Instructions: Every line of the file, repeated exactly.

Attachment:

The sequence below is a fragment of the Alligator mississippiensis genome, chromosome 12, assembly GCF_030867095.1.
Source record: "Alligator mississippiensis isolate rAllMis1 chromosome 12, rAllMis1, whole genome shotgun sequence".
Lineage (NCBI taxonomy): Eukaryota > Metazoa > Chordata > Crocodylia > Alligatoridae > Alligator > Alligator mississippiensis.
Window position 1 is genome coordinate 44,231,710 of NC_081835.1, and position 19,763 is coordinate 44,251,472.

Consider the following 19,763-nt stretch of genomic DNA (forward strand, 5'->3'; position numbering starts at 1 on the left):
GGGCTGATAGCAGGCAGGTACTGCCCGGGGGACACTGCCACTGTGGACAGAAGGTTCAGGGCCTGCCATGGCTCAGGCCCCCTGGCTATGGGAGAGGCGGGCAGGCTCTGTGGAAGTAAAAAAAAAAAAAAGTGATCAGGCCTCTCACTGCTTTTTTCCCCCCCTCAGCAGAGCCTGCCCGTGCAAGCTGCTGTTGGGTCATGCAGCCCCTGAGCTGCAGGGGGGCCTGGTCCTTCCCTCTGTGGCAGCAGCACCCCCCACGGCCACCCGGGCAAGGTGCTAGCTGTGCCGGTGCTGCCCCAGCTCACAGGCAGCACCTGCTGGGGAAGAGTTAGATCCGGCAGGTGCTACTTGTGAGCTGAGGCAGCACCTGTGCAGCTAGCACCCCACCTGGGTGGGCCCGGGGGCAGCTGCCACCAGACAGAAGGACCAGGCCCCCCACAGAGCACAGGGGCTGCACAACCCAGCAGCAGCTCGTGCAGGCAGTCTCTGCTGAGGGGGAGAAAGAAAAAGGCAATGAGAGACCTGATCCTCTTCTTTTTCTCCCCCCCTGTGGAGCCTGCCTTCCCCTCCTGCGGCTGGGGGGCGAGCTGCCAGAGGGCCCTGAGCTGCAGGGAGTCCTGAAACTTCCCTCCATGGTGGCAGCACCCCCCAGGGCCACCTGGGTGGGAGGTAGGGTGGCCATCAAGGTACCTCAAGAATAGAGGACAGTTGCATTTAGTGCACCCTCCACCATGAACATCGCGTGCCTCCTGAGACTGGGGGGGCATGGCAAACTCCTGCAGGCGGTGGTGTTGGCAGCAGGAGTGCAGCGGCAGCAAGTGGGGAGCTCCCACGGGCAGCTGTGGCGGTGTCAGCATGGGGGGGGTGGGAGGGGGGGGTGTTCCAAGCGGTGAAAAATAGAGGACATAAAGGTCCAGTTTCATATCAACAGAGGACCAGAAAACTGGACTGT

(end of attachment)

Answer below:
The sequence below is a fragment of the Alligator mississippiensis genome, chromosome 12, assembly GCF_030867095.1.
Source record: "Alligator mississippiensis isolate rAllMis1 chromosome 12, rAllMis1, whole genome shotgun sequence".
Lineage (NCBI taxonomy): Eukaryota > Metazoa > Chordata > Crocodylia > Alligatoridae > Alligator > Alligator mississippiensis.
Window position 1 is genome coordinate 44,231,710 of NC_081835.1, and position 19,763 is coordinate 44,251,472.

Consider the following 19,763-nt stretch of genomic DNA (forward strand, 5'->3'; position numbering starts at 1 on the left):
GGGCTGATAGCAGGCAGGTACTGCCCGGGGGACACTGCCACTGTGGACAGAAGGTTCAGGGCCTGCCATGGCTCAGGCCCCCTGGCTATGGGAGAGGCGGGCAGGCTCTGTGGAAGTAAAAAAAAAAAAAAGTGATCAGGCCTCTCACTGCTTTTTTCCCCCCCTCAGCAGAGCCTGCCCGTGCAAGCTGCTGTTGGGTCATGCAGCCCCTGAGCTGCAGGGGGGCCTGGTCCTTCCCTCTGTGGCAGCAGCACCCCCCACGGCCACCCGGGCAAGGTGCTAGCTGTGCCGGTGCTGCCCCAGCTCACAGGCAGCACCTGCTGGGGAAGAGTTAGATCCGGCAGGTGCTACTTGTGAGCTGAGGCAGCACCTGTGCAGCTAGCACCCCACCTGGGTGGGCCCGGGGGCAGCTGCCACCAGACAGAAGGACCAGGCCCCCCACAGAGCACAGGGGCTGCACAACCCAGCAGCAGCTCGTGCAGGCAGTCTCTGCTGAGGGGGAGAAAGAAAAAGGCAATGAGAGACCTGATCCTCTTCTTTTTCTCCCCCCCTGTGGAGCCTGCCTTCCCCTCCTGCGGCTGGGGGGCGAGCTGCCAGAGGGCCCTGAGCTGCAGGGAGTCCTGAAACTTCCCTCCATGGTGGCAGCACCCCCCAGGGCCACCTGGGTGGGAGGTAGGGTGGCCATCAAGGTACCTCAAGAATAGAGGACAGTTGCATTTAGTGCACCCTCCACCATGAACATCGCGTGCCTCCTGAGACTGGGGGGGCATGGCAAACTCCTGCAGGCGGTGGTGTTGGCAGCAGGAGTGCAGCGGCAGCAAGTGGGGAGCTCCCACGGGCAGCTGTGGCGGTGTCAGCATGGGGGGGGTGGGAGGGGGGGGTGTTCCAAGCGGTGAAAAATAGAGGACATAAAGGTCCAGTTTCATATCAACAGAGGACCAGAAAACTGGACTGT